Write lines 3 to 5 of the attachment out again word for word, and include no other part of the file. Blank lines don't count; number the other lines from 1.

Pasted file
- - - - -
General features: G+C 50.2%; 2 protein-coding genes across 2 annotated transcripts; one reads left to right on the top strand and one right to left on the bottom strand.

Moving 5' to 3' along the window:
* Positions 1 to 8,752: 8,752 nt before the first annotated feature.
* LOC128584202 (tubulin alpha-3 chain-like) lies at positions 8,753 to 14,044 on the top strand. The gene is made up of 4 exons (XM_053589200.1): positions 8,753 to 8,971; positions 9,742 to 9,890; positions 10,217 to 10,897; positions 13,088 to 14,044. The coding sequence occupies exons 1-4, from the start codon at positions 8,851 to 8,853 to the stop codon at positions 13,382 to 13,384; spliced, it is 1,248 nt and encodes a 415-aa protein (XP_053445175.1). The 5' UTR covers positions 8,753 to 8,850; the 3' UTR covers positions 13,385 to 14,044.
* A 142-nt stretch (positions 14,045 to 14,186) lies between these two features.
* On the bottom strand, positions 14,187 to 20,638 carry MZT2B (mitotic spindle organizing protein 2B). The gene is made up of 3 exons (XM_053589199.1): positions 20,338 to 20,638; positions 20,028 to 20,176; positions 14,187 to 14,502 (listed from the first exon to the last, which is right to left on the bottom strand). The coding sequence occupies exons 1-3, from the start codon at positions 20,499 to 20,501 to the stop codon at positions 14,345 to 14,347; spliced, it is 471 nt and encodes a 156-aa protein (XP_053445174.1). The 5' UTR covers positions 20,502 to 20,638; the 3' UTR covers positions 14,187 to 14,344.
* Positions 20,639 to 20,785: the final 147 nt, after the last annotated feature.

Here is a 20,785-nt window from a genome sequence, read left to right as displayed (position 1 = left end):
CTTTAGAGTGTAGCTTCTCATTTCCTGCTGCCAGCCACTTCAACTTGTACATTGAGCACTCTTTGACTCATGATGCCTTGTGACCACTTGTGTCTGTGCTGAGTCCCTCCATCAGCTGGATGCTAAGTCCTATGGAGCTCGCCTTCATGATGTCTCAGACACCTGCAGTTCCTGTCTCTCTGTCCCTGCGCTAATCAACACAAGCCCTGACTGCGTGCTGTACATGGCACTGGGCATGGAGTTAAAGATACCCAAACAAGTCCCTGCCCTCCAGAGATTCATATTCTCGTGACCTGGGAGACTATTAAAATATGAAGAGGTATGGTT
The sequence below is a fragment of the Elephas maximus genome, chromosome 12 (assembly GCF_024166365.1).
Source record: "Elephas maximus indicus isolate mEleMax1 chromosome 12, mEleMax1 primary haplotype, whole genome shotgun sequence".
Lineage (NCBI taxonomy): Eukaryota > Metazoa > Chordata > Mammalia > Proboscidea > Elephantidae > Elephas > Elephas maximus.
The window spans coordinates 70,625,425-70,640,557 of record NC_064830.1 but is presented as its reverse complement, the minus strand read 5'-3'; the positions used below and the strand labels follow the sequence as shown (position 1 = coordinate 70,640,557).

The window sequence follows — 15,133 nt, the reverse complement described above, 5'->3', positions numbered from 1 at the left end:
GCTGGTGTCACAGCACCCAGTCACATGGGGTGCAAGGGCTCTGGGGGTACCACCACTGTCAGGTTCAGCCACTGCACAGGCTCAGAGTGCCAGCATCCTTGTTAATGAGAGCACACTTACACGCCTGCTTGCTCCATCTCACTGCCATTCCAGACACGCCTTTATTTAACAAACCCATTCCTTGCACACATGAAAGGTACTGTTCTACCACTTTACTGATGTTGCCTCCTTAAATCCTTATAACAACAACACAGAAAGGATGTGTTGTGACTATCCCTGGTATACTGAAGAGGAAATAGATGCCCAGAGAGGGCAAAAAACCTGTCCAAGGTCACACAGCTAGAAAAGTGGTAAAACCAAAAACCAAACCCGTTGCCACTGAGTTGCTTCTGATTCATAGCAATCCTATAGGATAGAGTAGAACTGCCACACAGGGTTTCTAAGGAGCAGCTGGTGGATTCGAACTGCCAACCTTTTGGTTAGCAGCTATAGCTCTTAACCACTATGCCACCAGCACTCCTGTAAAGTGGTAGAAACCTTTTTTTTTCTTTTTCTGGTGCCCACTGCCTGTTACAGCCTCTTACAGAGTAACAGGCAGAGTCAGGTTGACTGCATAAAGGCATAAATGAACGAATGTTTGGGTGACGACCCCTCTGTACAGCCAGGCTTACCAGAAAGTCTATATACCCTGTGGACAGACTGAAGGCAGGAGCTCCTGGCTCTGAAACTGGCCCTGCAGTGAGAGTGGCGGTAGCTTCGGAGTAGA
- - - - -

* Positions 1 to 8,752: 8,752 nt before the first annotated feature.
* LOC128584202 (tubulin alpha-3 chain-like) lies at positions 8,753 to 14,044 on the top strand. The gene is made up of 4 exons (XM_053589200.1): positions 8,753 to 8,971; positions 9,742 to 9,890; positions 10,217 to 10,897; positions 13,088 to 14,044. The coding sequence occupies exons 1-4, from the start codon at positions 8,851 to 8,853 to the stop codon at positions 13,382 to 13,384; spliced, it is 1,248 nt and encodes a 415-aa protein (XP_053445175.1). The 5' UTR covers positions 8,753 to 8,850; the 3' UTR covers positions 13,385 to 14,044.
* A 142-nt stretch (positions 14,045 to 14,186) lies between these two features.